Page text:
The three vows above will strip one of all the accouterments that the modern scientist holds dear in the sensible world, and one is ready to know the following three things in the super-sensible world:

1.) The unmanifest light — light that does not betray its presence by impinging on one's retina.

2.) The unspoken word — the unasked question that is pregnant with unanswered questions.

3.) The consciousness without any known object — the sound of one hand clapping.

In No. 2.) we again find the power of the unanswered question laid out for us to see, comprehend, and begin applying in our lives from now on.

In Rudolf Steiner's book, The Fifth Gospel, he lays out for us the power of the unanswered question:

[page 150] We only learn to ask questions when we are able to develop the inner balance that allows reverence and devotion to be retained when it comes to the sacred spheres of life, and when we are able to have an element in us that always seeks to remain independent of even our own judgment in relation to anything that comes to us from those spheres. We only learn to ask questions by being able to develop an expectant mood, enabling life to reveal something to us; by being able to wait; by feeling some hesitation in applying our own judgment especially in relation to anything that should flow in a sacred way from the sacred spheres of existence; by not judging but asking questions, not only of people who may be able to tell us, but above all of the world of the spirit. We should face that world not with our opinions but with our questions, indeed in a questioning mood and attitude.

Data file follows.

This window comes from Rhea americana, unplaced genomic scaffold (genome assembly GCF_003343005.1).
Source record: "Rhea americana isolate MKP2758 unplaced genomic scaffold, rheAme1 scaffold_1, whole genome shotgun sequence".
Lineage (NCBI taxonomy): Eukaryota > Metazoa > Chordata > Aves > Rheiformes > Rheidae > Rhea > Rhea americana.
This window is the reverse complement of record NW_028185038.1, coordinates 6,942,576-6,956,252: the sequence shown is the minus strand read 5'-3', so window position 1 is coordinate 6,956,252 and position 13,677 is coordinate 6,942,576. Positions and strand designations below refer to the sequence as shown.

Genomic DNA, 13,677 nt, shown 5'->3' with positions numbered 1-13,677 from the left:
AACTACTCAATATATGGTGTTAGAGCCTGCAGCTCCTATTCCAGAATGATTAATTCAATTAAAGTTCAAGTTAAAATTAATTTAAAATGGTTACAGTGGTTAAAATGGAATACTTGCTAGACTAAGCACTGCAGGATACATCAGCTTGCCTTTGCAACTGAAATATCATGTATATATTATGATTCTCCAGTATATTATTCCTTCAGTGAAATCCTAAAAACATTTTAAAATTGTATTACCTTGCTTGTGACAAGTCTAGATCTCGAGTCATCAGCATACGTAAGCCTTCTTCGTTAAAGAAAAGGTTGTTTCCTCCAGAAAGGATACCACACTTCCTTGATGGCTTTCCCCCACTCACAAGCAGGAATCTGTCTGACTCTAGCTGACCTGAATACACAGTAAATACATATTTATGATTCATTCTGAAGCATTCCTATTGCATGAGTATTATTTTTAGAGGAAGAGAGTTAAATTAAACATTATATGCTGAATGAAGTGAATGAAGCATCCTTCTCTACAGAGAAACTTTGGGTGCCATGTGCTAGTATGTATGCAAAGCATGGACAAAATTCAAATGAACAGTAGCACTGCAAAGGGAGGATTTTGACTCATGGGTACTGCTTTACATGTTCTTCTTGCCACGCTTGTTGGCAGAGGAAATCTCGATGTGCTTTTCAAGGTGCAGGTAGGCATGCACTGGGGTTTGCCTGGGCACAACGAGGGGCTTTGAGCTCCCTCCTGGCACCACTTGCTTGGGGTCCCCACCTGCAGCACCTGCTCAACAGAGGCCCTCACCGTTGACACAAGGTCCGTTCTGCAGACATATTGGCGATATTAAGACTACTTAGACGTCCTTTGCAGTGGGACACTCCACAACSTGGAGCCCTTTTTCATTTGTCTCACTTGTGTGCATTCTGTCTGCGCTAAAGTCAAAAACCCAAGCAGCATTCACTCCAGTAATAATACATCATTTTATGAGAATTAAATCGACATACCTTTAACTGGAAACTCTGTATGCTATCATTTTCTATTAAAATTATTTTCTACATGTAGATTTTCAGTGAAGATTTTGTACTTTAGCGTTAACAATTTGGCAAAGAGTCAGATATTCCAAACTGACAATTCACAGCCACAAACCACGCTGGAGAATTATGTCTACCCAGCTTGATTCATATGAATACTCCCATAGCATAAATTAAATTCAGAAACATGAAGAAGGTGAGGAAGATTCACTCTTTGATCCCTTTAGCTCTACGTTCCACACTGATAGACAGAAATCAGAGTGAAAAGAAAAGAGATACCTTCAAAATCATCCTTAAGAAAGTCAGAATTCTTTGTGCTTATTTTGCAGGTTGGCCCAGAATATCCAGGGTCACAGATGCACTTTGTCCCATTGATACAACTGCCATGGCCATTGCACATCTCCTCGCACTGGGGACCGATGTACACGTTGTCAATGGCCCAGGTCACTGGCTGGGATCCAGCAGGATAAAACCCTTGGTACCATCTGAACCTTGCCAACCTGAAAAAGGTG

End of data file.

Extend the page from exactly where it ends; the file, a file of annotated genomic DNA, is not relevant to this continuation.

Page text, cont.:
One of the ways of developing an expectant mood that I find very useful is to follow my statement of a limitation by stopping, taking a deep breath, and adding the words up until now to create possibilities and expectancies where none existed before. Here's two examples [the comma marks the deep breath]: